On Teaching Art > Artist and art industry veteran Terry Stanley has some advice for art instructors who encounter students with a block stopping their progress.
Teaching Art: Unsticking the Stuck Student
BY TERRY STANLEY
When it comes to teaching art, a good instructor wants to make sure students leave her workshop feeling great about themselves and their experience. She wants the students to know from the start that she is not going to let anyone fail. This instructor has prepared an arsenal of tools to unstick the stuck student. Here are a few tips to help you do the same.
Long before stepping into the studio classroom, you will be planning your subject matter and techniques you’ll be teaching the students. As you decide how you’re going to describe each portion of your process, it’s a good idea to remember that everyone learns differently. Some students will understand through the strokes you lay down, some will glean more from the words you say as you do it, some will use the combined visual and aural information. The logical thinker may need you to present your information in an orderly way, perhaps explaining distance measuring in terms of triangulation. The abstract thinker may need you to actually talk about feeling a curve. If you’ve already identified different ways to explain the same concept, you will be a confident, competent instructor, seamlessly leading the students through your process no matter how they absorb the information.
Once in the classroom, make sure you let your students know that you are dedicated to making sure they get the most possible return for their investment in your workshop or class. I frequently remind students that if it’s too easy, they’re not learning anything new. (That one always serves me well when they’re ready to throw their palette at the wall).
When you’re teaching art, you need to be your most observant self. By watching the students, you can get clues as to how well you’re doing. If the students seem to be paying rapt attention, busily taking notes and hanging on every word, you’ll gain confidence: All is well.
Sometimes, however, you can pick up on a student surreptitiously glancing at his fellows, obviously trying to hold back the panic as he realizes he’s the only one who doesn’t get it. If you’re prepared to handle this correctly, you will have a fan for life. If you’ve taken the time to think through more than one way to describe your points, you can segue directly into an alternate explanation without singling out the confused guy. Everybody else will think you’re just an awesome teacher who wants to make sure the concept is understood, and this could solve the issue for the nervous student. If he’s still looking a bit lost, make eye contact, send a reassuring smile, and make a mental note to quietly address the issue on your next at-the-easel instruction pass.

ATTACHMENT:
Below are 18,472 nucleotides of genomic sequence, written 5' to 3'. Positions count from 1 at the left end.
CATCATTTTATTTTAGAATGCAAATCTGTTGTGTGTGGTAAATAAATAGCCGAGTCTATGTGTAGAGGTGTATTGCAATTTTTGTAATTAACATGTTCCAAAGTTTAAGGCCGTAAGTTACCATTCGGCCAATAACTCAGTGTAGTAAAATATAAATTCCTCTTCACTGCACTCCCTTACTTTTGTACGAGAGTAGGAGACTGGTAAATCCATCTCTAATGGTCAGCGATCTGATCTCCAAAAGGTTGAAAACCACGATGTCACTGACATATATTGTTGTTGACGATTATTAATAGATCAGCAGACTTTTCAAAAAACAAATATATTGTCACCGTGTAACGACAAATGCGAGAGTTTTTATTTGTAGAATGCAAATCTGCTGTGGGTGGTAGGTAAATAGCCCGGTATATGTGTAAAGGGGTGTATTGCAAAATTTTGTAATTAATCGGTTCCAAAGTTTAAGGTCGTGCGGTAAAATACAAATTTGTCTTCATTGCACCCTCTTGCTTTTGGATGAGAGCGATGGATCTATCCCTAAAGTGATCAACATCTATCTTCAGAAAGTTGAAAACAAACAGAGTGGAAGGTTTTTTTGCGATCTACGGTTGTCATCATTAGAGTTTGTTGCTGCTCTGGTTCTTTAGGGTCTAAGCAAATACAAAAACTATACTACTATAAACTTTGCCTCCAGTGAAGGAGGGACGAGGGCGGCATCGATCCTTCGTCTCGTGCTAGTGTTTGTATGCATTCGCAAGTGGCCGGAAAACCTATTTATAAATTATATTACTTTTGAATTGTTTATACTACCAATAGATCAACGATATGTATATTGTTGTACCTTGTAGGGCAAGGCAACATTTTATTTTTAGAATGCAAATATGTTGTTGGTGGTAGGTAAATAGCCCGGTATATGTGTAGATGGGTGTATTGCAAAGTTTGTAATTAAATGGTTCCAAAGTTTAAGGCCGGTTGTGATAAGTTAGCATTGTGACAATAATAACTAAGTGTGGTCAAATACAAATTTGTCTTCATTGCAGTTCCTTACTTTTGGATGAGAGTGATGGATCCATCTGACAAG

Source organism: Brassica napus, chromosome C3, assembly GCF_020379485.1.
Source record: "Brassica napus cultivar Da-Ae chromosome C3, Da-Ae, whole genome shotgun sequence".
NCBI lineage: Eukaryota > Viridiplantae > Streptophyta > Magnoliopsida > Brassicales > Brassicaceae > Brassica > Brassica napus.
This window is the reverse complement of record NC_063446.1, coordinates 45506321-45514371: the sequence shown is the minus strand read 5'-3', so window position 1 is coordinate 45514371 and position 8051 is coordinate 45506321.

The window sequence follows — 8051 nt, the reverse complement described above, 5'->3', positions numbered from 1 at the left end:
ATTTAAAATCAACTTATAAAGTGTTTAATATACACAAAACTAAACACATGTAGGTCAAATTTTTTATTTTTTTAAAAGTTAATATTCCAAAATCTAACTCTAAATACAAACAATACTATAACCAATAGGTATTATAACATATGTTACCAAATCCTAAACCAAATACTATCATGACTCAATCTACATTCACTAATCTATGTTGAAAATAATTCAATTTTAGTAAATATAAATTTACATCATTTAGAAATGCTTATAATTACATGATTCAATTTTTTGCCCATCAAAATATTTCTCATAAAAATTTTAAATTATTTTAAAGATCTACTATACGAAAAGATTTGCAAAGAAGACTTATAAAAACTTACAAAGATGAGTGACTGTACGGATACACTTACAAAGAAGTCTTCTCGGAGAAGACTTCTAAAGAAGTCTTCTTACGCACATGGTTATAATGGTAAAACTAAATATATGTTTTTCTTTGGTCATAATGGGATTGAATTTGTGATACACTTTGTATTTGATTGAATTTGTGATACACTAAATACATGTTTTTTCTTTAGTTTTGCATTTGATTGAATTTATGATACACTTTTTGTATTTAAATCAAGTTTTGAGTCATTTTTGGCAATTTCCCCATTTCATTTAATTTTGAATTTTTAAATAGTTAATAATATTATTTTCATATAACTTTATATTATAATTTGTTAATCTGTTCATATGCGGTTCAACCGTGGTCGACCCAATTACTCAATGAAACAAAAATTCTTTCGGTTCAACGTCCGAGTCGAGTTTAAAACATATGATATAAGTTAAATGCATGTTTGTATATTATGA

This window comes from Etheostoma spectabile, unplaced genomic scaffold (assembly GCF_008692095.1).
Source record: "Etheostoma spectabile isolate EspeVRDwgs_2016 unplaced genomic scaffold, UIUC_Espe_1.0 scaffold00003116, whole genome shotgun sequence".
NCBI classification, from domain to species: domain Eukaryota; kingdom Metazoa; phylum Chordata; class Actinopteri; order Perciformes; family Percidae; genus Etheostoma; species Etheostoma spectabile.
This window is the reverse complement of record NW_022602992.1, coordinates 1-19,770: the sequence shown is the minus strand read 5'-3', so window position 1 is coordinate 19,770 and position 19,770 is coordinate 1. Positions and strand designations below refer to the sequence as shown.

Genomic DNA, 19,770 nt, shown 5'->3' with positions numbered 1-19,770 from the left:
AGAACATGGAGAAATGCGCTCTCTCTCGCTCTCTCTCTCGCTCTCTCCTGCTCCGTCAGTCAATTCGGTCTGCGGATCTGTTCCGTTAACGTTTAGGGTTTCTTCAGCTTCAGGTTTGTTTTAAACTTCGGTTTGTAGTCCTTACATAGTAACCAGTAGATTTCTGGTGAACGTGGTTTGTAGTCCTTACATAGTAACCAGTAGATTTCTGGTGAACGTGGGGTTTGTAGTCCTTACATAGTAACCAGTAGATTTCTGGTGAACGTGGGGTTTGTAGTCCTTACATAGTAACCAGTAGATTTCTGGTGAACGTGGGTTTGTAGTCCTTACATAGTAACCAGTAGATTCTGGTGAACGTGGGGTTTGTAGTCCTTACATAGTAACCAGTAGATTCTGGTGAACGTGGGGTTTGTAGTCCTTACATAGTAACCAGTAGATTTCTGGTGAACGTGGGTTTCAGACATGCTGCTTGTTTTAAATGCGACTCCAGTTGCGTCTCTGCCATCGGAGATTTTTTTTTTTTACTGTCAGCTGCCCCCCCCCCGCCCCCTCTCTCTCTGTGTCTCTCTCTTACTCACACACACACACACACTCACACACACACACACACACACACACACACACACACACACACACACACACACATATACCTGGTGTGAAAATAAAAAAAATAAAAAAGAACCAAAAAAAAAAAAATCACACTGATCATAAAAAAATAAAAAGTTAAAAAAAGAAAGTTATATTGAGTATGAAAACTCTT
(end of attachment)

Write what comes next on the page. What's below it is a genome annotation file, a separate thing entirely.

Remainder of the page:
Painting on a student’s canvas is quite controversial in some quarters. My take on the subject is that doing so can be extremely helpful. That said, however, if we have discussed a difficult passage but the student doesn’t grasp the point, I will always ask the student if I may show them on their canvas. If they are reluctant, I utilize the sketchpad I habitually carry in the classroom, and draw out that which we are discussing, then give them the page from the sketchbook.
Another challenge is the student who loves what you do but continues to paint as they usually do, thinking they’re “adapting” your techniques, but in essence and reality, not doing anything differently than they did last week at home. In my experience, this student can be the hardest to reach and patience is required as you lead them from their comfort zone into your world. I have found that actually holding their hand holding the brush and painting on their canvas is the most effective way to get through to them.
Supplying students with a written synopsis of the workshop and the techniques covered is very much appreciated. There is something magical about a folder packed full of class outlines, tips and tricks, copies of articles you’ve written, links to interesting blogs, websites, videos, and books you’ve found to be helpful.
Nurture your students, but challenge them! In my experience, it takes about three months to quantify the worth of a workshop. Some of what they are shown will work its way into their style in that time, and some will be discarded. Only after that process is complete can they truly assess the worth of their participation in the workshop. The best advertisement you can get for your workshops or classes is not in any publication. It’s word of mouth from your past students.
Paintings by Terry Stanley:
This article was originally published in 2017
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